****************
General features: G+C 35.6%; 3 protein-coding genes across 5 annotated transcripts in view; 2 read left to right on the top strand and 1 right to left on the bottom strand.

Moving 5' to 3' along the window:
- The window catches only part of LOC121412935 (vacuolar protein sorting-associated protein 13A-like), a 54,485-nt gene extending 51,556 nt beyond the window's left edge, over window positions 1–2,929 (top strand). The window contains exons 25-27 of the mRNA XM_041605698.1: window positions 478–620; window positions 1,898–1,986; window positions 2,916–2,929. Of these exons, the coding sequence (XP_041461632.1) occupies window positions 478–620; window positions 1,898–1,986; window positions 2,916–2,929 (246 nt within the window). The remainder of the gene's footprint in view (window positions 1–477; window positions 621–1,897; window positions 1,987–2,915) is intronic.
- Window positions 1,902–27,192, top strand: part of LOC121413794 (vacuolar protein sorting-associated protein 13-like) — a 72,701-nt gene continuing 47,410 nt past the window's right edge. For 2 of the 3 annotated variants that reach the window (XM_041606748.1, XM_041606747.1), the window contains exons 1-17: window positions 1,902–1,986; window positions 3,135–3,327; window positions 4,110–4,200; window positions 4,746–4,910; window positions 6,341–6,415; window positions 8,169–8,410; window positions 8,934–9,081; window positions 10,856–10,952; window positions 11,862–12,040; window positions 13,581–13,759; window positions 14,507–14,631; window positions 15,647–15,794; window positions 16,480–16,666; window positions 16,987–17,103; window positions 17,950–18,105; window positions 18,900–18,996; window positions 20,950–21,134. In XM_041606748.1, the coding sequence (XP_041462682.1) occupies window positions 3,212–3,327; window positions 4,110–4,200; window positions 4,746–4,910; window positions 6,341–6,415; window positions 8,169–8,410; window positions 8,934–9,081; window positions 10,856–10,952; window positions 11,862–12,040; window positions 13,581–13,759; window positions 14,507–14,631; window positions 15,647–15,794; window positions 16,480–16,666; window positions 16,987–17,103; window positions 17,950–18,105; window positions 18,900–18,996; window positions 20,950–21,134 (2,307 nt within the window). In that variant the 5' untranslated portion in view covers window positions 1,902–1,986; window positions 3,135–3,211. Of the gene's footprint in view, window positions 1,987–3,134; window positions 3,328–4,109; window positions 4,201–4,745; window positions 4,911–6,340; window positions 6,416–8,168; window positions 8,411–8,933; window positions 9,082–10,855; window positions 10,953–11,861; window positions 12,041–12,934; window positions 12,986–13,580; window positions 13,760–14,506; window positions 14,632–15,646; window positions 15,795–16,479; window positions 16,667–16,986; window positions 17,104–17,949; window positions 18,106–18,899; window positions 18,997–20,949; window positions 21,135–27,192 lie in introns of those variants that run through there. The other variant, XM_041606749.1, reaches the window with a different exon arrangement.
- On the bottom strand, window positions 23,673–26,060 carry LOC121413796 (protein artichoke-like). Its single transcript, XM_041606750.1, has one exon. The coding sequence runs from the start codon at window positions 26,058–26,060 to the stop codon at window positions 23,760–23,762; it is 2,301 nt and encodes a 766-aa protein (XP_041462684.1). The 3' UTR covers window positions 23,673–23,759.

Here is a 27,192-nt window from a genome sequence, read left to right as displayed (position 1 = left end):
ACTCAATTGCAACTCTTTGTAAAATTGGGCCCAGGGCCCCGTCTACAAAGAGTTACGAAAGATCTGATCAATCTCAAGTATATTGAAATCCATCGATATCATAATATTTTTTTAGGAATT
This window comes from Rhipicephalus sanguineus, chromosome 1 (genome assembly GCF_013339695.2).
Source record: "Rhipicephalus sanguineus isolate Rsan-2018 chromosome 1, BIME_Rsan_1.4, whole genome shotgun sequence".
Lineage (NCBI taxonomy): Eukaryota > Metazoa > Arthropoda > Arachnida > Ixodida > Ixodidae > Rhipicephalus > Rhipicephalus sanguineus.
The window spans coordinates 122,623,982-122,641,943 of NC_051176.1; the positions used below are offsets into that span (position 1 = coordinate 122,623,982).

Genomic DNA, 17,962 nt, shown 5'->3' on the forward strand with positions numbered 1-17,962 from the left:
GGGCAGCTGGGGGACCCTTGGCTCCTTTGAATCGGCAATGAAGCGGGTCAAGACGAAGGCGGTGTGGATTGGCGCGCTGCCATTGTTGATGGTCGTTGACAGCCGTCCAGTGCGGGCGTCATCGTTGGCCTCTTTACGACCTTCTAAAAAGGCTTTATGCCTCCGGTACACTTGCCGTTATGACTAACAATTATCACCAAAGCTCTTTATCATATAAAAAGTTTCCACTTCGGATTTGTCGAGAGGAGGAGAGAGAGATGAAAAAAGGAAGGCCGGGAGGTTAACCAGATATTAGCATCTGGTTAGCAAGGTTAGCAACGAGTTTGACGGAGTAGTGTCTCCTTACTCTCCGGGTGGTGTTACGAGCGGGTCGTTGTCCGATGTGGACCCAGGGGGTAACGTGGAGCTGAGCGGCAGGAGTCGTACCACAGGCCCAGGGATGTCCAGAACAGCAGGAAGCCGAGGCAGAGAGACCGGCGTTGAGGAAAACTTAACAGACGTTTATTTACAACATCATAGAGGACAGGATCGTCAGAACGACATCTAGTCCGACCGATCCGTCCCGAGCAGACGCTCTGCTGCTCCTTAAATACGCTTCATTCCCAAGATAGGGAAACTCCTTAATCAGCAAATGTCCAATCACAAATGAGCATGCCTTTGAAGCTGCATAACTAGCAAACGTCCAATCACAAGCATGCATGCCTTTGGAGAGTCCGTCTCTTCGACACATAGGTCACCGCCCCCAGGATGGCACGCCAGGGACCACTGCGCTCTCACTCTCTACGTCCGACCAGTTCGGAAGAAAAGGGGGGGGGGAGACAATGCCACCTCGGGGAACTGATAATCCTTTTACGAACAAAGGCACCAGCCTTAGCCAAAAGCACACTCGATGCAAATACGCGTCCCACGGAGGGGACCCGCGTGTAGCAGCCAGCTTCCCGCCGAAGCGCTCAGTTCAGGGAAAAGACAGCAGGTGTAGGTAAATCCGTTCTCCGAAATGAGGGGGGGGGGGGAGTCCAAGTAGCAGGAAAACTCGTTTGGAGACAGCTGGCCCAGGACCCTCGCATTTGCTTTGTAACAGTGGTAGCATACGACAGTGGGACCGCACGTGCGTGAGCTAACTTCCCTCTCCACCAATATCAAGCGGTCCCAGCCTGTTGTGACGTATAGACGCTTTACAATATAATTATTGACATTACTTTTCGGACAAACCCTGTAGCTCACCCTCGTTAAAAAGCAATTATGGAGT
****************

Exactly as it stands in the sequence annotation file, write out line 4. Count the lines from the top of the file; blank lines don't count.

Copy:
- Window positions 1,902–27,192, top strand: part of LOC121413794 (vacuolar protein sorting-associated protein 13-like) — a 72,701-nt gene continuing 47,410 nt past the window's right edge. For 2 of the 3 annotated variants that reach the window (XM_041606748.1, XM_041606747.1), the window contains exons 1-17: window positions 1,902–1,986; window positions 3,135–3,327; window positions 4,110–4,200; window positions 4,746–4,910; window positions 6,341–6,415; window positions 8,169–8,410; window positions 8,934–9,081; window positions 10,856–10,952; window positions 11,862–12,040; window positions 13,581–13,759; window positions 14,507–14,631; window positions 15,647–15,794; window positions 16,480–16,666; window positions 16,987–17,103; window positions 17,950–18,105; window positions 18,900–18,996; window positions 20,950–21,134. In XM_041606748.1, the coding sequence (XP_041462682.1) occupies window positions 3,212–3,327; window positions 4,110–4,200; window positions 4,746–4,910; window positions 6,341–6,415; window positions 8,169–8,410; window positions 8,934–9,081; window positions 10,856–10,952; window positions 11,862–12,040; window positions 13,581–13,759; window positions 14,507–14,631; window positions 15,647–15,794; window positions 16,480–16,666; window positions 16,987–17,103; window positions 17,950–18,105; window positions 18,900–18,996; window positions 20,950–21,134 (2,307 nt within the window). In that variant the 5' untranslated portion in view covers window positions 1,902–1,986; window positions 3,135–3,211. Of the gene's footprint in view, window positions 1,987–3,134; window positions 3,328–4,109; window positions 4,201–4,745; window positions 4,911–6,340; window positions 6,416–8,168; window positions 8,411–8,933; window positions 9,082–10,855; window positions 10,953–11,861; window positions 12,041–12,934; window positions 12,986–13,580; window positions 13,760–14,506; window positions 14,632–15,646; window positions 15,795–16,479; window positions 16,667–16,986; window positions 17,104–17,949; window positions 18,106–18,899; window positions 18,997–20,949; window positions 21,135–27,192 lie in introns of those variants that run through there. The other variant, XM_041606749.1, reaches the window with a different exon arrangement.